NMFS ATTORNEY SEES GOD SQUAD ON HORIZON FOR BIOP LAWSUIT
A lawsuit environmental and fishing groups filed against the federal government over its hydro BiOp could have "big implications" for regional power bills and may end up being reviewed by a group of top federal officials called the "God Squad," a government attorney said last week. If the squad reviews the lawsuit [National Wildlife Federation v. NMFS], they may ultimately determine the fate of ESA-listed Columbia River salmon, said Sam Rauch, a Department of Justice attorney who represents the National Marine Fisheries Service. Rauch was speaking at a Seattle legal education conference.
The seven-member "God Squad," headed by Secretary of the Interior Gale Norton, has the power to override government decisions with respect to ESA enforcement. Other squad members are the Secretary of Agriculture, the Secretary of the Army, the Chairman of the Council of Economic Advisers, the Administrator of the National Oceanic and Atmospheric Administration and one individual from the affected state.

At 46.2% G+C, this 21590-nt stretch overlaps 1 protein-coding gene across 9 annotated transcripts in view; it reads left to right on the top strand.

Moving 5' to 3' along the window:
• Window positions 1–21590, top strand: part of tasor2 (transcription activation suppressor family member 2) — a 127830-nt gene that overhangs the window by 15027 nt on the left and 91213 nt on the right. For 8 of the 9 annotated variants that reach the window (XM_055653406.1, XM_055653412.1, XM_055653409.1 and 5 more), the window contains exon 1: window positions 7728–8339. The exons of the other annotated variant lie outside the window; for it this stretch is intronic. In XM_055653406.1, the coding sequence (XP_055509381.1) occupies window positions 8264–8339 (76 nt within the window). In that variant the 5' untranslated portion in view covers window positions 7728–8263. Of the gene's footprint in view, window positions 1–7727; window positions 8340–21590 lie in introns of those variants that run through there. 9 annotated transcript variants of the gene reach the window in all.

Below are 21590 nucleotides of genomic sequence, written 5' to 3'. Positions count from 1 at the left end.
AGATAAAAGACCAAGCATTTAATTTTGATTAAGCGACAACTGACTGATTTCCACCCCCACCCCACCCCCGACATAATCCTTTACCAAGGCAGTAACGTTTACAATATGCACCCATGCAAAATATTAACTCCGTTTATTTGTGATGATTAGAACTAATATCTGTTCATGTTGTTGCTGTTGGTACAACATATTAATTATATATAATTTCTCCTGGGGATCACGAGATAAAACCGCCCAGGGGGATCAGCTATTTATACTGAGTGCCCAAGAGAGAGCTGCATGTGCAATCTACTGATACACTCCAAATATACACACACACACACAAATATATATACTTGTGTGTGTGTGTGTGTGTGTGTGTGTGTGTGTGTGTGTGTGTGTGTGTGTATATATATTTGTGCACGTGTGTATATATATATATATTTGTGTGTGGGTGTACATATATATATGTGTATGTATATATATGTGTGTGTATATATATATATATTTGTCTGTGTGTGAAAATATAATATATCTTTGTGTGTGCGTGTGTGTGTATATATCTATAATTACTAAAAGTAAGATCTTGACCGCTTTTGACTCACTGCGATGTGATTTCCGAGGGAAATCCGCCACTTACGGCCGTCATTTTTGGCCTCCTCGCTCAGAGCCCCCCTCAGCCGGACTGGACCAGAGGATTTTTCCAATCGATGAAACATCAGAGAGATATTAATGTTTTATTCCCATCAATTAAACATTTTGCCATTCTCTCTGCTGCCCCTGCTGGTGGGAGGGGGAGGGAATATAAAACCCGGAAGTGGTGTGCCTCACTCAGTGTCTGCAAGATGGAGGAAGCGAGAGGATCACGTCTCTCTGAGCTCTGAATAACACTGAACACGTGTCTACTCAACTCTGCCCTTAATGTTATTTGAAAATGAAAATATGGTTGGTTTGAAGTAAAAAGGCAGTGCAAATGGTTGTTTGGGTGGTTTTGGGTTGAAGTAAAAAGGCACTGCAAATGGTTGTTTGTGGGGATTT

Officially called the "Endangered Species Committee," the squad was established in 1978 by an amendment to the 1973 Endangered Species Act. It has only been called into action three times to deal with proposed federal agency actions that have been determined to cause "jeopardy" to any listed species.
Such actions may receive an exemption from the ESA if five members of the committee determine that the action is of regional or national significance, that the benefits of the action clearly outweigh the benefits of conserving the species and that there are no reasonable and prudent alternatives to the action.
Uncertainty over the success of future BiOp fish mitigation efforts is a "big issue" in the lawsuit, Rauch said. The lawsuit argues that dam operations shouldn't be given a "no-jeopardy" decision on their impacts to ESA stocks based on unspecified off-site mitigation to improve fish numbers.